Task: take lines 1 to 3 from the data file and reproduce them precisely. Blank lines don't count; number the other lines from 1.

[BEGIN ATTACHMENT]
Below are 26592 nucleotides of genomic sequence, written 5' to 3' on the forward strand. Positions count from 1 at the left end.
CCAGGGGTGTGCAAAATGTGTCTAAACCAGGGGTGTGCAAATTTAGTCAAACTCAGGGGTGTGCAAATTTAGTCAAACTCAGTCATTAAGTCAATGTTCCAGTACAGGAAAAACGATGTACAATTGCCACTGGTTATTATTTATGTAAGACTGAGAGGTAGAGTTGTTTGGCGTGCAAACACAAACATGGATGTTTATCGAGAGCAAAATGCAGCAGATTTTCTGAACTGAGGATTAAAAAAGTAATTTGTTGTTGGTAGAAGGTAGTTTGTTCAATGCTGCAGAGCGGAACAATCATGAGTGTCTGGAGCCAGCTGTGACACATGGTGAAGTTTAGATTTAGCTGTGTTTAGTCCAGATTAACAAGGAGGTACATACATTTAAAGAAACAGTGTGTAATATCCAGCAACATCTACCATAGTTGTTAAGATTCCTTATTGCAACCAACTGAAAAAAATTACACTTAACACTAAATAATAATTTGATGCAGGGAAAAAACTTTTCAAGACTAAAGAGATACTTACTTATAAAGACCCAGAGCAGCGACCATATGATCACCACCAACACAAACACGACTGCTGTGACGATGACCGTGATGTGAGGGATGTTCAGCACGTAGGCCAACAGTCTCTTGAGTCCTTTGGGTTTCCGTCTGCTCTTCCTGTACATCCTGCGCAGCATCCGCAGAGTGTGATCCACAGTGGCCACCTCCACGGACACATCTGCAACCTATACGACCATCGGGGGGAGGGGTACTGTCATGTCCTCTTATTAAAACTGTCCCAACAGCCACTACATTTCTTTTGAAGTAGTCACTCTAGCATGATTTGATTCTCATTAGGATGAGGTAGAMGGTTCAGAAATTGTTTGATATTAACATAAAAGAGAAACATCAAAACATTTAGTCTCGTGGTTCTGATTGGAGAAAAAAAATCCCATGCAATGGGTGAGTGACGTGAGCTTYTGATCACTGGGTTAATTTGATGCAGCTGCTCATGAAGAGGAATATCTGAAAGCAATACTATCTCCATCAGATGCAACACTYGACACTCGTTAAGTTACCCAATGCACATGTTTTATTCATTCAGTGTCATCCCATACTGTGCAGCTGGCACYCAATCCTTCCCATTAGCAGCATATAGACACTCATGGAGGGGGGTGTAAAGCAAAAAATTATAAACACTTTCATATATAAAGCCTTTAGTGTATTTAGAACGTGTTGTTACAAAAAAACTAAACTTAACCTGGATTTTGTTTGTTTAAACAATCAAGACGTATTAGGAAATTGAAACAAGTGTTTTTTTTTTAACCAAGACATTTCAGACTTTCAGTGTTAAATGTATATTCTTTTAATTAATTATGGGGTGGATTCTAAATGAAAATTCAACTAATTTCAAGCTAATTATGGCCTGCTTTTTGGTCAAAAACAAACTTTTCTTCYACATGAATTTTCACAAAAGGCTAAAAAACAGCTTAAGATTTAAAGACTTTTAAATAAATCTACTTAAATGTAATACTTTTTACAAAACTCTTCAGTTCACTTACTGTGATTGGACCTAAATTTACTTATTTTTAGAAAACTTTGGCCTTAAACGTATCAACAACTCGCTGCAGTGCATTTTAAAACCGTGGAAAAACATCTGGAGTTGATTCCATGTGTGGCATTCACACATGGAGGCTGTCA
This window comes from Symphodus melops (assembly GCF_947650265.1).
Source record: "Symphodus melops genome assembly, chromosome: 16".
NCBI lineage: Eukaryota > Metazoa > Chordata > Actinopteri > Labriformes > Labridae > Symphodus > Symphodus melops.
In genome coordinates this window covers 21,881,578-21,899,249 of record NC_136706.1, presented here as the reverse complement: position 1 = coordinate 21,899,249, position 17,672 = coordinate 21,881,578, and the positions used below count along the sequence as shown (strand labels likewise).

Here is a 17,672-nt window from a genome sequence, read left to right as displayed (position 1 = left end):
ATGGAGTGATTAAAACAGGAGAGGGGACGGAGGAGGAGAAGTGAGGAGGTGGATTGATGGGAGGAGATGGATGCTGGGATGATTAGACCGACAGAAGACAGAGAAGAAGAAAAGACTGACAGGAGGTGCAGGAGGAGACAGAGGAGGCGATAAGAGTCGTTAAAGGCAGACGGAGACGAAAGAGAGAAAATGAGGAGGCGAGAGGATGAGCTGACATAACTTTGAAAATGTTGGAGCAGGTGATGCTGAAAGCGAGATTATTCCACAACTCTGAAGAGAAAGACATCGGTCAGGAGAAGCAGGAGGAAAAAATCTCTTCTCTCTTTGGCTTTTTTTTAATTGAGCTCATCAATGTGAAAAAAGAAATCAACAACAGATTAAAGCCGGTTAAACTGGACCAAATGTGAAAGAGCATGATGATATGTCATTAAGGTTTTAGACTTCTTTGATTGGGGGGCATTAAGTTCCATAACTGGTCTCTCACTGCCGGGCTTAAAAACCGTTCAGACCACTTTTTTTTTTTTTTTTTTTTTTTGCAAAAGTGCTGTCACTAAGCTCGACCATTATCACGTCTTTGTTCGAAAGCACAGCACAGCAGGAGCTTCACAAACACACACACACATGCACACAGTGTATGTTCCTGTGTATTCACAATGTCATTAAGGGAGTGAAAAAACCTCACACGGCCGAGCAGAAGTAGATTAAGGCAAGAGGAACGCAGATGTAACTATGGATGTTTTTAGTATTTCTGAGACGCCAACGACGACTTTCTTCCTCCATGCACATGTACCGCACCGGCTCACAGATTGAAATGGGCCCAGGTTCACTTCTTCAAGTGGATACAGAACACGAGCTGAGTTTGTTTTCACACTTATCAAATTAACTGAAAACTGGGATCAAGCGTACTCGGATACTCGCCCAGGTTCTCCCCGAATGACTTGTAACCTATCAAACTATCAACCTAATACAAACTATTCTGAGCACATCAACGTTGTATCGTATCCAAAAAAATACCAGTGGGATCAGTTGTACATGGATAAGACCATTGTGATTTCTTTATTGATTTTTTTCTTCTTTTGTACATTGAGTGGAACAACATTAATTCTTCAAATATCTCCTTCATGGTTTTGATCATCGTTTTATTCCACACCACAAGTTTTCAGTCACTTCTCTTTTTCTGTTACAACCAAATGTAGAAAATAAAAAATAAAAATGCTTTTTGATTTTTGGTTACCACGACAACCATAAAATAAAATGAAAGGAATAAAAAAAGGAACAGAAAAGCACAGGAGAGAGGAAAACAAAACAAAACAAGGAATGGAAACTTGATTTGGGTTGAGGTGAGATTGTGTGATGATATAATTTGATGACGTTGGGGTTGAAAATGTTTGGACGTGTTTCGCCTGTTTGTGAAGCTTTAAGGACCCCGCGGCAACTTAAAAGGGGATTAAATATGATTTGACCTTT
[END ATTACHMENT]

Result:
Below are 26592 nucleotides of genomic sequence, written 5' to 3' on the forward strand. Positions count from 1 at the left end.
CCAGGGGTGTGCAAAATGTGTCTAAACCAGGGGTGTGCAAATTTAGTCAAACTCAGGGGTGTGCAAATTTAGTCAAACTCAGTCATTAAGTCAATGTTCCAGTACAGGAAAAACGATGTACAATTGCCACTGGTTATTATTTATGTAAGACTGAGAGGTAGAGTTGTTTGGCGTGCAAACACAAACATGGATGTTTATCGAGAGCAAAATGCAGCAGATTTTCTGAACTGAGGATTAAAAAAGTAATTTGTTGTTGGTAGAAGGTAGTTTGTTCAATGCTGCAGAGCGGAACAATCATGAGTGTCTGGAGCCAGCTGTGACACATGGTGAAGTTTAGATTTAGCTGTGTTTAGTCCAGATTAACAAGGAGGTACATACATTTAAAGAAACAGTGTGTAATATCCAGCAACATCTACCATAGTTGTTAAGATTCCTTATTGCAACCAACTGAAAAAAATTACACTTAACACTAAATAATAATTTGATGCAGGGAAAAAACTTTTCAAGACTAAAGAGATACTTACTTATAAAGACCCAGAGCAGCGACCATATGATCACCACCAACACAAACACGACTGCTGTGACGATGACCGTGATGTGAGGGATGTTCAGCACGTAGGCCAACAGTCTCTTGAGTCCTTTGGGTTTCCGTCTGCTCTTCCTGTACATCCTGCGCAGCATCCGCAGAGTGTGATCCACAGTGGCCACCTCCACGGACACATCTGCAACCTATACGACCATCGGGGGGAGGGGTACTGTCATGTCCTCTTATTAAAACTGTCCCAACAGCCACTACATTTCTTTTGAAGTAGTCACTCTAGCATGATTTGATTCTCATTAGGATGAGGTAGAMGGTTCAGAAATTGTTTGATATTAACATAAAAGAGAAACATCAAAACATTTAGTCTCGTGGTTCTGATTGGAGAAAAAAAATCCCATGCAATGGGTGAGTGACGTGAGCTTYTGATCACTGGGTTAATTTGATGCAGCTGCTCATGAAGAGGAATATCTGAAAGCAATACTATCTCCATCAGATGCAACACTYGACACTCGTTAAGTTACCCAATGCACATGTTTTATTCATTCAGTGTCATCCCATACTGTGCAGCTGGCACYCAATCCTTCCCATTAGCAGCATATAGACACTCATGGAGGGGGGTGTAAAGCAAAAAATTATAAACACTTTCATATATAAAGCCTTTAGTGTATTTAGAACGTGTTGTTACAAAAAAACTAAACTTAACCTGGATTTTGTTTGTTTAAACAATCAAGACGTATTAGGAAATTGAAACAAGTGTTTTTTTTTTAACCAAGACATTTCAGACTTTCAGTGTTAAATGTATATTCTTTTAATTAATTATGGGGTGGATTCTAAATGAAAATTCAACTAATTTCAAGCTAATTATGGCCTGCTTTTTGGTCAAAAACAAACTTTTCTTCYACATGAATTTTCACAAAAGGCTAAAAAACAGCTTAAGATTTAAAGACTTTTAAATAAATCTACTTAAATGTAATACTTTTTACAAAACTCTTCAGTTCACTTACTGTGATTGGACCTAAATTTACTTATTTTTAGAAAACTTTGGCCTTAAACGTATCAACAACTCGCTGCAGTGCATTTTAAAACCGTGGAAAAACATCTGGAGTTGATTCCATGTGTGGCATTCACACATGGAGGCTGTCA
This window comes from Symphodus melops (assembly GCF_947650265.1).